[Haskell-cafe] instance Enum Double considered not entirely great?

Evan Laforge qdunkan at gmail.com
Tue Sep 20 22:42:18 CEST 2011

> This makes me wonder if maybe the reason this discussion is happening
> at all is that we don't have a well-defined meaning for what Enum
> *is*. At this point, it seems like the only answer is that it's

I agree, that's why I suggested a separate 'range' function.  I think
the "all values in this range" definition is reasonable (and
incidentally, Data.Fixed.Binary's Enum coincides with Data.Fixed, so I
think its the floats that are the odd ones out).  Enum is explicitly
not a numeric notion because it's meant to work for any enumeration
style ADT, so it seems clear to me it's about enumeration rather than
a numeric range.  There's clearly a lot of overlap between the two
interpretations, but we have Double taking Enum as a numeric range,
Data.Fixed taking it as an enumeration, integral types overlap so you
can't tell, and 'data C = Red | Green | Blue deriving Enum' is clearly
taking it as enumeration.

Some people have suggested that it's simply an ambiguous class which
has multiple interpretations, like Monoid, and thus you just need to
know which one you're dealing with.  Fair enough, but is that a good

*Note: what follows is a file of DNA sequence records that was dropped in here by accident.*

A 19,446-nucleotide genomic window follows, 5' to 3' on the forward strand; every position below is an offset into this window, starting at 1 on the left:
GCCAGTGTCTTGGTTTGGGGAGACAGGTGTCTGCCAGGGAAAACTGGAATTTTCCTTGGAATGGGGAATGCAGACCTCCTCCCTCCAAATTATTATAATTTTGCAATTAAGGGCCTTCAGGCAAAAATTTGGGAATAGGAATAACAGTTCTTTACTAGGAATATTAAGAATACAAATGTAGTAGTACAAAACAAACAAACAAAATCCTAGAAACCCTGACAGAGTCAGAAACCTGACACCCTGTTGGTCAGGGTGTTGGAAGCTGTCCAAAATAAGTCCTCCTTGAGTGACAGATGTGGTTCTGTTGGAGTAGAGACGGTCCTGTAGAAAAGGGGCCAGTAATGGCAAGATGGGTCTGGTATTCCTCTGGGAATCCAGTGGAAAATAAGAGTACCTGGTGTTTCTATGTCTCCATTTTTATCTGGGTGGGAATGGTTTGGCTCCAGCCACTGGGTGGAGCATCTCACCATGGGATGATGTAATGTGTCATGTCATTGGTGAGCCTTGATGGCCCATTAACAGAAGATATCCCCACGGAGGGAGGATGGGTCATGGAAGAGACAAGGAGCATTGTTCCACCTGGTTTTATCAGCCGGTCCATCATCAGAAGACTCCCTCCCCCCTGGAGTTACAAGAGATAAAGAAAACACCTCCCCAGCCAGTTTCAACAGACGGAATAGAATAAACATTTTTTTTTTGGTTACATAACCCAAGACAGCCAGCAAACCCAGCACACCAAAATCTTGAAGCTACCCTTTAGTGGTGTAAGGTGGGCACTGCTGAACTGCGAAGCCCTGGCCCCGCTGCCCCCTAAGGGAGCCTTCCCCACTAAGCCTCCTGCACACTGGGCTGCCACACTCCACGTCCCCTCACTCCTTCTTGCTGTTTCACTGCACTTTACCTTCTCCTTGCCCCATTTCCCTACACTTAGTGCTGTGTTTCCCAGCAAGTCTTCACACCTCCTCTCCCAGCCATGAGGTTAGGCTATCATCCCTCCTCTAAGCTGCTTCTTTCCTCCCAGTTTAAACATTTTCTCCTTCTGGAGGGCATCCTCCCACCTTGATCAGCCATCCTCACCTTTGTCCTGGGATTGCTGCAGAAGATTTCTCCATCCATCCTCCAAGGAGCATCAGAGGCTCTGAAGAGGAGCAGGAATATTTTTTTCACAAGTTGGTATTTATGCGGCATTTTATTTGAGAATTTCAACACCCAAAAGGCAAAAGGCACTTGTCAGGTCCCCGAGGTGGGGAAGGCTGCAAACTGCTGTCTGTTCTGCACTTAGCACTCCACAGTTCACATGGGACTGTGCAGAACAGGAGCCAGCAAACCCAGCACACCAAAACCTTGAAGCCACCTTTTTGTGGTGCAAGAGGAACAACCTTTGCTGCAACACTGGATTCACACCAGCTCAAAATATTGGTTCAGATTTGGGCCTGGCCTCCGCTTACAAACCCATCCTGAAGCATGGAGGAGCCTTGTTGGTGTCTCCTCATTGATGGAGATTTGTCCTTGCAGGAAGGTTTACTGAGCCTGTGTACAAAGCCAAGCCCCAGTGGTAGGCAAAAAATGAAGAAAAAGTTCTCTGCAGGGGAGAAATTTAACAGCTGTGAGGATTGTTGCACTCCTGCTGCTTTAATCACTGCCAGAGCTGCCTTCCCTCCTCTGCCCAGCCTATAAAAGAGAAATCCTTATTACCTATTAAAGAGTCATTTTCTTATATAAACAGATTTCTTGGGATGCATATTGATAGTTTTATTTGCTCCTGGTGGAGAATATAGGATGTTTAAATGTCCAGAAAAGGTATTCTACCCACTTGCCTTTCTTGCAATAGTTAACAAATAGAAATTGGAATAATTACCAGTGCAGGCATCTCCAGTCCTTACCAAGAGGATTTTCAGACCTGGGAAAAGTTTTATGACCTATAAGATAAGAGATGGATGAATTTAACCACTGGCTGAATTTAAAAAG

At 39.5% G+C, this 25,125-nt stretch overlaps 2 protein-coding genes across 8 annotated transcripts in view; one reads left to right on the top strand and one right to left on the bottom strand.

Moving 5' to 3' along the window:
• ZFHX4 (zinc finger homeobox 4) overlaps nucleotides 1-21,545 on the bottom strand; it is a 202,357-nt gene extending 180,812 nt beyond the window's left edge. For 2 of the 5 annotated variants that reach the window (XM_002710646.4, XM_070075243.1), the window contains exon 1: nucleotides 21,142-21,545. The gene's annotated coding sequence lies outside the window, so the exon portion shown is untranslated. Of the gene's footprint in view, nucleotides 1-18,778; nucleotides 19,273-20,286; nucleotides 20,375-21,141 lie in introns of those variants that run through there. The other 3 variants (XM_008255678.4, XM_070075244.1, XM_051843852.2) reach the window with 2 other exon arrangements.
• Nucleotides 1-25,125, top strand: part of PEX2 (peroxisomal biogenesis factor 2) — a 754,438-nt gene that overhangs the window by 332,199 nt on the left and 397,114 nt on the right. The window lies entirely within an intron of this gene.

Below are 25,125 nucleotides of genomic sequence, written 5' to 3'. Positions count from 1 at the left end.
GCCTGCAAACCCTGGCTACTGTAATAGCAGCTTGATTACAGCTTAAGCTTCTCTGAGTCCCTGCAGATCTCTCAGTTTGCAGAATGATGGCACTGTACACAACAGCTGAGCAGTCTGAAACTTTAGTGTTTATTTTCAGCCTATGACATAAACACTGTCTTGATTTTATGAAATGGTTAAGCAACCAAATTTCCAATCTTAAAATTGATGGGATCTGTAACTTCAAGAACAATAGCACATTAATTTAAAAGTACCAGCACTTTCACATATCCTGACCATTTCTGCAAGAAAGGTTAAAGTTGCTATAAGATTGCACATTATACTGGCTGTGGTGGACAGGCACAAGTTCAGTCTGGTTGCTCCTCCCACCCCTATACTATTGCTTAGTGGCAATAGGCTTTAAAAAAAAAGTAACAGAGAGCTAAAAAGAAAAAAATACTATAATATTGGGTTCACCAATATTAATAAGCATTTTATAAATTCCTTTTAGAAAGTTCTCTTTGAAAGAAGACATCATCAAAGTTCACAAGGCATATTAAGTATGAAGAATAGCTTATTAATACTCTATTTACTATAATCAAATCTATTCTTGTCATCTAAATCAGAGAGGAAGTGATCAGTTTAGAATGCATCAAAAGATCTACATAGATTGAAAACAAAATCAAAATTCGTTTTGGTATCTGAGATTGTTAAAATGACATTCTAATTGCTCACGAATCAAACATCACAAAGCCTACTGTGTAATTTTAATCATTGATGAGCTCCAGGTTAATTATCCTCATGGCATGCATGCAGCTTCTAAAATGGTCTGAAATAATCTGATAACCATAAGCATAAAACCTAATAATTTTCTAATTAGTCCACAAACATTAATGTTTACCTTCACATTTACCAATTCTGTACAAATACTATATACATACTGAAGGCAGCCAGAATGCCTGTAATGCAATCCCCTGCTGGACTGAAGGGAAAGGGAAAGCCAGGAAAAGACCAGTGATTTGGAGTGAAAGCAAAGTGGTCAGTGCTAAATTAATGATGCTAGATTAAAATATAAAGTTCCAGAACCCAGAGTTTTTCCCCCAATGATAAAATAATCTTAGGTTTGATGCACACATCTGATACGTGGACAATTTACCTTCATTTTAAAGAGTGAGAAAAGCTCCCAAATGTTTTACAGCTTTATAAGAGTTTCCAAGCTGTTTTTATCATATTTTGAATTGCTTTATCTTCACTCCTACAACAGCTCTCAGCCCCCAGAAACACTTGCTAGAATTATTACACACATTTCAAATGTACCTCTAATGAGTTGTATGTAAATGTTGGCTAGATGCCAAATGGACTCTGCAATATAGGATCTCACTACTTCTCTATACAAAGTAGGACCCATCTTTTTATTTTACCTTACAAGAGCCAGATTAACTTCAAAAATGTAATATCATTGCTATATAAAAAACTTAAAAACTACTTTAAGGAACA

thing?  I think it makes it harder to move between numeric types.  I
don't mind the Monoid thing because I haven't had to move between two
Monoid types and expect them to work similarly, but float -> fixed is
kind of like String -> Text in that its a likely axis of change.  I
would also be pretty surprised if Text came up with a different
interpretation of Monoid than String :)

On Tue, Sep 20, 2011 at 9:16 AM, Daniel Fischer
<daniel.is.fischer at googlemail.com> wrote:
>> - but it is reality, so we need to deal with it.
> Like Eq and Ord, it's just too damn convenient to have it.
> So much nicer to write [0, 0.25 .. 1000] instead of
> numericEnumFromThenTo 0 0.25 1000
> and (x /= y) instead of
> doublesDifferentOrNaN x y

Interestingly, "too damn convenient" was one of my motivations
*against* the instance.  It's not even that much more convenient, if
you write it 'range' then 'range 0 1000 0.25' is not much longer than
[0, 0.25 .. 1000], but, I'd argue the latter is a trap, and has a good
chance of causing a subtle bug in your app eventually if it gets big
enough.  The problem is that the list syntax is built-in and looks
nice and so is very tempting.

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